Posts Tagged ‘ Sins of a Solar Empire

Another Key to the Kingdom

Earlier this year, when the TMA crew and I covered the Diplomacy expansion to Sins of a Solar Empire, I saw a lot of intriguing ideas that I wanted to explore further. So I spent the next couple months playing the game a lot more with MK and some friends, and trying to get a feel for the system. I promised I’d write more about it, and I finally have: it’s the subject of my latest GSW column.

My feelings about the expansion evolved as I spent more time with it. While my first reaction to the diplomacy system was unenthusiastic, I really missed it when a recurring bug forced me to play a lot of Sins: Entrenchment. Without really noticing, I’d become really dependent on my ability to communicate with other players and AIs via the game’s diplomatic options. When I could go back to playing Diplomacy, it was with a new appreciation for the language of favors and reprisals that Diplomacy opened up.

I think Diplomacy is a fascinating attempt to revitalize and deepen an established game, and so I devoted the latest installment of my GameSetWatch column, “Keys to the Kingdom”, to looking at the expansion’s purpose and effects on gameplay. Go take a look at it and let me know you think. Plus, I’d be really interested to hear what other people have made of the Diplomacy expansion, and how much my experience matches theirs.

If you feel like commenting on the piece, please do so over at GSW.

Scene in an Elevator

Yesterday MK and I were in an elevator with three other people, heading up to our apartment for lunch. After the doors closed and it started moving, I turned to her.

“So… while we wait for lunch to arrive you wanna… you know. A little Sins?” I smiled and wiggled my eyebrows.

“YES,” she said.

Then I realized the other passengers were giving us disgusted looks. And it occurred to me that they probably thought we were talking about something else, and didn’t hear the italics in the words Sins.

I turned red and directed my attention back to the non-judgmental elevator doors.

One Move Behind – Sins Diplomacy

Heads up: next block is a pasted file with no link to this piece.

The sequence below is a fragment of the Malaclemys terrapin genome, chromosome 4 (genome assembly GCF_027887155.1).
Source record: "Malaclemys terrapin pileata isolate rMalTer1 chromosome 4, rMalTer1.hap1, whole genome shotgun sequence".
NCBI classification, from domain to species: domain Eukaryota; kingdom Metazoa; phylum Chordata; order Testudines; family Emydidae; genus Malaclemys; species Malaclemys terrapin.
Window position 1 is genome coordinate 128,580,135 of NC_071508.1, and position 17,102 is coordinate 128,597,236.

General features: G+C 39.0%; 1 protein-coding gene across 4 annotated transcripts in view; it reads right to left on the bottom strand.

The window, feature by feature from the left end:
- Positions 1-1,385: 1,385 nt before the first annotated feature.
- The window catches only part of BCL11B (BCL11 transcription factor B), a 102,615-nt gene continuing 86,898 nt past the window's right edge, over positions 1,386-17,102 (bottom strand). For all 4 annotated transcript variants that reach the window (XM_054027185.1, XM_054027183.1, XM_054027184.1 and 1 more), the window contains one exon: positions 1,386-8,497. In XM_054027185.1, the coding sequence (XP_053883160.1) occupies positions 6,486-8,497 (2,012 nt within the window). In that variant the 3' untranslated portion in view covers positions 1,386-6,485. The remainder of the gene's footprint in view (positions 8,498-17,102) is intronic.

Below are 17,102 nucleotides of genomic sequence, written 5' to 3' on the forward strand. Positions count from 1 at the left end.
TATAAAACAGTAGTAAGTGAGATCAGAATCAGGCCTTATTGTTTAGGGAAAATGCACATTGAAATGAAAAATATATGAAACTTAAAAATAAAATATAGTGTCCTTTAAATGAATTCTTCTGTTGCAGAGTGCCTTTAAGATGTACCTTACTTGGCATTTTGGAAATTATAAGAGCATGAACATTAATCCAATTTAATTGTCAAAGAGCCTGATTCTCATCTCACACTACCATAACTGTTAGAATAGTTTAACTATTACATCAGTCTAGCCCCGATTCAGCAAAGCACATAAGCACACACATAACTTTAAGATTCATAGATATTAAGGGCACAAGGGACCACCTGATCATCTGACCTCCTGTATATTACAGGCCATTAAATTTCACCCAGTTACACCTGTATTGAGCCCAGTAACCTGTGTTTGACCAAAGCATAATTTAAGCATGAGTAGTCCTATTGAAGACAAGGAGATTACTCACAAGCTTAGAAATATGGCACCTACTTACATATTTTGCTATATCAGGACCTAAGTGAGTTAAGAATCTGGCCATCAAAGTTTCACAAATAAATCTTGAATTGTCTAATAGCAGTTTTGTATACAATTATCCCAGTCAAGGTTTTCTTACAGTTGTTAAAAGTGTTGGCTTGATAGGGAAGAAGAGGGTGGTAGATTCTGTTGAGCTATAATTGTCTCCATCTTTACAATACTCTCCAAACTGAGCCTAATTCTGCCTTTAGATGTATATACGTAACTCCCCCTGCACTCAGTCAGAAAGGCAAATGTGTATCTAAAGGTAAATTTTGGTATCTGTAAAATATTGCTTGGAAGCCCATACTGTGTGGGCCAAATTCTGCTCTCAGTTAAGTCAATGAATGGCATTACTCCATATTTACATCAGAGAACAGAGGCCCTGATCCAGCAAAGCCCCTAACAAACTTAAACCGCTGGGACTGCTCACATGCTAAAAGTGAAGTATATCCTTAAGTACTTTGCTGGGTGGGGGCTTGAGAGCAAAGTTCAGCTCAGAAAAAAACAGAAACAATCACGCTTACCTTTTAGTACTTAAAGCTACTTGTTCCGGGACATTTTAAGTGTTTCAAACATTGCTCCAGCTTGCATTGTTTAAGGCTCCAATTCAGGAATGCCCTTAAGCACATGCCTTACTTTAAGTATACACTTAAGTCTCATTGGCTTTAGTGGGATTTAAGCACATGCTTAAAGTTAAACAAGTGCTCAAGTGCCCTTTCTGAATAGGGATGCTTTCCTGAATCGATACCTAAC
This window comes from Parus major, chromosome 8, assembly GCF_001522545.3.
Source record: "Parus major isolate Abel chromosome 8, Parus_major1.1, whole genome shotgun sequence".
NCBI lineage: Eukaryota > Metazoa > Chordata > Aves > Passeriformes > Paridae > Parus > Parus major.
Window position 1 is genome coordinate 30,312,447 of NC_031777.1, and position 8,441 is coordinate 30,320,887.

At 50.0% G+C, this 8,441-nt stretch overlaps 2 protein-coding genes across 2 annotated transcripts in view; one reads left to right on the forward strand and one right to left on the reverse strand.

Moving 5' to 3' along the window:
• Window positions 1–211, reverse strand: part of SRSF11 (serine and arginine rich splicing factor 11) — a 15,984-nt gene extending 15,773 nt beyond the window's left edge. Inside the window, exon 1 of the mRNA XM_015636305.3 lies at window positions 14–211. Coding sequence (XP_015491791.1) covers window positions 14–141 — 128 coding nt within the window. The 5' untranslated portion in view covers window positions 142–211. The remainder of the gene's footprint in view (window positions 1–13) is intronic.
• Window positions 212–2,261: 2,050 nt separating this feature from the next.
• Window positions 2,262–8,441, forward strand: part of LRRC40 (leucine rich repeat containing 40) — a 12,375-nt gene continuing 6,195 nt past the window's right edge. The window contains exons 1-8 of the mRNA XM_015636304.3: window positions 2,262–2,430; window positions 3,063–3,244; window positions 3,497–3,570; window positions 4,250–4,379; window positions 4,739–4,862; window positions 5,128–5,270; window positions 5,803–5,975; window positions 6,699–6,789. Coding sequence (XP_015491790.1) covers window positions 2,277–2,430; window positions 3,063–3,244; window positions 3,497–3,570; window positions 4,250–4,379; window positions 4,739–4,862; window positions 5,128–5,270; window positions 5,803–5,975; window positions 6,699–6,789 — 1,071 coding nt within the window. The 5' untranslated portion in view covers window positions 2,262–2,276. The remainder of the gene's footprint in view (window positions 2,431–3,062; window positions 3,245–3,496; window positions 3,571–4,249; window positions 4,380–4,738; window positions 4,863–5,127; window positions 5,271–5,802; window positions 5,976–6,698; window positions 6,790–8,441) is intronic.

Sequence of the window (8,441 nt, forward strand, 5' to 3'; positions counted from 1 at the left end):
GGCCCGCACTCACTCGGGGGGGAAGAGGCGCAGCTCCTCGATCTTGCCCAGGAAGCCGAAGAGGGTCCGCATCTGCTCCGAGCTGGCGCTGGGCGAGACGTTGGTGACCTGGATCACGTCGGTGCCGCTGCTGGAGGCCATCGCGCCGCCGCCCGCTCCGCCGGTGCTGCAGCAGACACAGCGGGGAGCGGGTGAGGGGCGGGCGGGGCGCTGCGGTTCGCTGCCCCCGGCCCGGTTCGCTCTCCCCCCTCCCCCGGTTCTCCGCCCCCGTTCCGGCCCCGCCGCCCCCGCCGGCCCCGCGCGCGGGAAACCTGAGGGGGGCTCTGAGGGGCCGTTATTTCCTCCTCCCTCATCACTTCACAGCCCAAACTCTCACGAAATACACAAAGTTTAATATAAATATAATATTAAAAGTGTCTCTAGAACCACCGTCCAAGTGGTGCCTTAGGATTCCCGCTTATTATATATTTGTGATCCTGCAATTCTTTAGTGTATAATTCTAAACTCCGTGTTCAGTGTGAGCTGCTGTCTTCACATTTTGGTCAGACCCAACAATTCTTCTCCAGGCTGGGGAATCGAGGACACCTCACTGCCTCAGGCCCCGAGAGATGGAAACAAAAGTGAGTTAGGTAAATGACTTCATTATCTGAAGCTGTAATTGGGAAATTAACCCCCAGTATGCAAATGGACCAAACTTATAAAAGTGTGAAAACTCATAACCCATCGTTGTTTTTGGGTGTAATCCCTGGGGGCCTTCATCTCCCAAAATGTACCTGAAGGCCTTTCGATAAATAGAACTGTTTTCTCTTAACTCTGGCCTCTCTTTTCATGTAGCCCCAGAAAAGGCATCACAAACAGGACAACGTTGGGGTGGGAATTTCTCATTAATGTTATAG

For once, I don’t have too much to add beyond what I said during the podcast. I was a bit more nervous than usual during this recording because I don’t feel all that qualified to talk about Sins of a Solar Empire. As I pointed out during the episode, I didn’t come to this expansion with much Sins experience under my belt, and so I am still struggling to learn the game as a whole, much less the impact of one expansion.

This was one of those times that I really envied the other panelists’ abilities to see into the way strategy games work. I sort of felt like Charlie Brown in that one strip where he and Linus are lying on the hilltop, staring at the clouds. Charlie Brown asks Linus what he sees, and Linus describes this vivid, exciting scene that he perceives in the sky. Then Linus asks Charlie Brown what he sees. “I see a horsey,” he says.

Troy, Tom, and Julian seemed to get Diplomacy and understood the avenues of play that it opened up, while I basically did not. I have yet to decide whether that is my problem or the game’s. My own feeling right now is that Diplomacy runs on a parallel track to everything else I am doing. While I am fighting to stay competitive on the battlefield and keep a robust economy fueling my military, a diplomatic game is going on behind the scenes that allows players to do an end run around the core game. I can’t quite make out the connection between the diplomatic game and the rest of what is going on.